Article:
What is a Seamstress?
A seamstress is a female version of a tailor. Seamstresses mend all types of clothing and anything else made of fabric. They also create their own patterns and clothing, sometimes decorating them with detailed embroidery work.
A seamstress may work in a factory, or in a shop that does alterations and repairs. Some seamstresses are highly skilled and go on to create their own clothing designs. These seamstresses sometimes become fashion designers, often commanding high prices for their pieces.
What does a Seamstress do?
The responsibilities of a seamstress depend on which category of the profession she belongs in. The types, or categories, are named for her counterpart, the tailor, and include local tailoring, distance tailoring and traveling tailoring.
Local tailors and seamstresses, as the name indicates, serve their local community with sewing services. Typically, they work in a small independent shop, where customers come in to purchase custom tailored clothes or have garments repaired. Seamstresses are able to take measurements of their clients to ensure the final product will fit perfectly. They not only assess measurements, but the client's posture and body type as well.
Usually, these shops will have a front showroom where customers can also browse through fabrics and sample work from the seamstress. Having a local shop allows clients to easily return garments for alterations and serves the local community with repair services. In some cases, local shops with the right clientele and reputation have achieved worldwide recognition. Most seamstresses will work in this type of environment.
Distance tailors and seamstresses offer their services to out-of-town customers. Typically, there is no store front since most sales are made through the internet. Services from a distance are often much cheaper because inexpensive labor can be obtained, there is less overhead in maintaining a storefront, and customers are responsible for taking their own measurements. Services to the client, however, are also reduced since customers are often limited to viewing photos for their fabric selections and must return garments by mail for alterations, prolonging the process.
Online tailoring is becoming much more common due to the easy accessibility and widespread presence of the internet. Experienced seamstresses can set up their own online storefronts and offer their services to customers around the world.
The less common traveling seamstresses are a mix of both distance and local work. These seamstresses operate in a local or regional area, but travel to accommodate client needs. They usually have a travel case, with all the tools for taking measurements of their client, along with a book or packet of sample fabrics for the client to peruse. This limits the problems associated with distance or online work in the initial assessment phase, but clients will still receive the final product by mail.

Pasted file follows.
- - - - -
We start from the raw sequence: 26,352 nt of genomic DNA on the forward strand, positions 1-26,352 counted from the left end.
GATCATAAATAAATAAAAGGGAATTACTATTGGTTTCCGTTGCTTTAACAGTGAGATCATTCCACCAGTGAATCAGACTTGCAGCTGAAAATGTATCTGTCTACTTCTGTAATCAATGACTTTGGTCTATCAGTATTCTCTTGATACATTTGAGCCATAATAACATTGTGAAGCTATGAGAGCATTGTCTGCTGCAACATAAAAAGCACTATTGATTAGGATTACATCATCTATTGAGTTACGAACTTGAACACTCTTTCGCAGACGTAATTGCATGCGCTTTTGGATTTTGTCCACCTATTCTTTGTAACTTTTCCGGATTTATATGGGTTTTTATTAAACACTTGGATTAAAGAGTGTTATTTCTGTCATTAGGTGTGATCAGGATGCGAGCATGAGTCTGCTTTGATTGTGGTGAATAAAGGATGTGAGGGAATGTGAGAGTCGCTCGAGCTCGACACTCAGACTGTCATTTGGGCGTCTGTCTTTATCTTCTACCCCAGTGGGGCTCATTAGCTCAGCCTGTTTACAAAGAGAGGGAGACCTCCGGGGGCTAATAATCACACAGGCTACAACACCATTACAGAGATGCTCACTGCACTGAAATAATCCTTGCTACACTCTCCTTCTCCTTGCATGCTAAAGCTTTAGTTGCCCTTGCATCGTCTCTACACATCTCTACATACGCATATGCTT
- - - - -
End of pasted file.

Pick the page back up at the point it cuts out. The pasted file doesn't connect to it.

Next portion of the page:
Additionally, if any alterations are necessary, they must ship the garment back to the seamstress. She must then make her best assessment of where the garment should be altered before sending it back to the client.
Whatever the type they choose to be, seamstresses must fulfill several core responsibilities. They must alter or repair garments according to their customers' specifications, be able to operate a variety of sewing equipment and interact professionally with their clients. In addition, they may be responsible for tagging or marking garments and keeping accurate records of supplies used in each creation.
Sometimes, seamstresses may be given creative or artistic challenges by the client, which might include a dress that is appropriate for both indoor or outdoor wear or a suit that's breathable in the summer but can adapt to cold weather climates.
What is the workplace of a Seamstress like?
Seamstresses typically work a regular 40-hour work week, though they may work some evenings and weekends to accommodate customers.
Local seamstresses tend to work in their own stores and shops, while distance and traveling seamstresses typically work out of their homes. Their jobs are physically demanding, requiring long hours of intense work with their hands, often bending over sewing machinery.
Seamstresses are also known as:
Alterations Specialist Dressmaker Custom Dressmaker Modiste Sewing Professional Custom Clothier Alterationist Sempstress Sewist Alterations Expert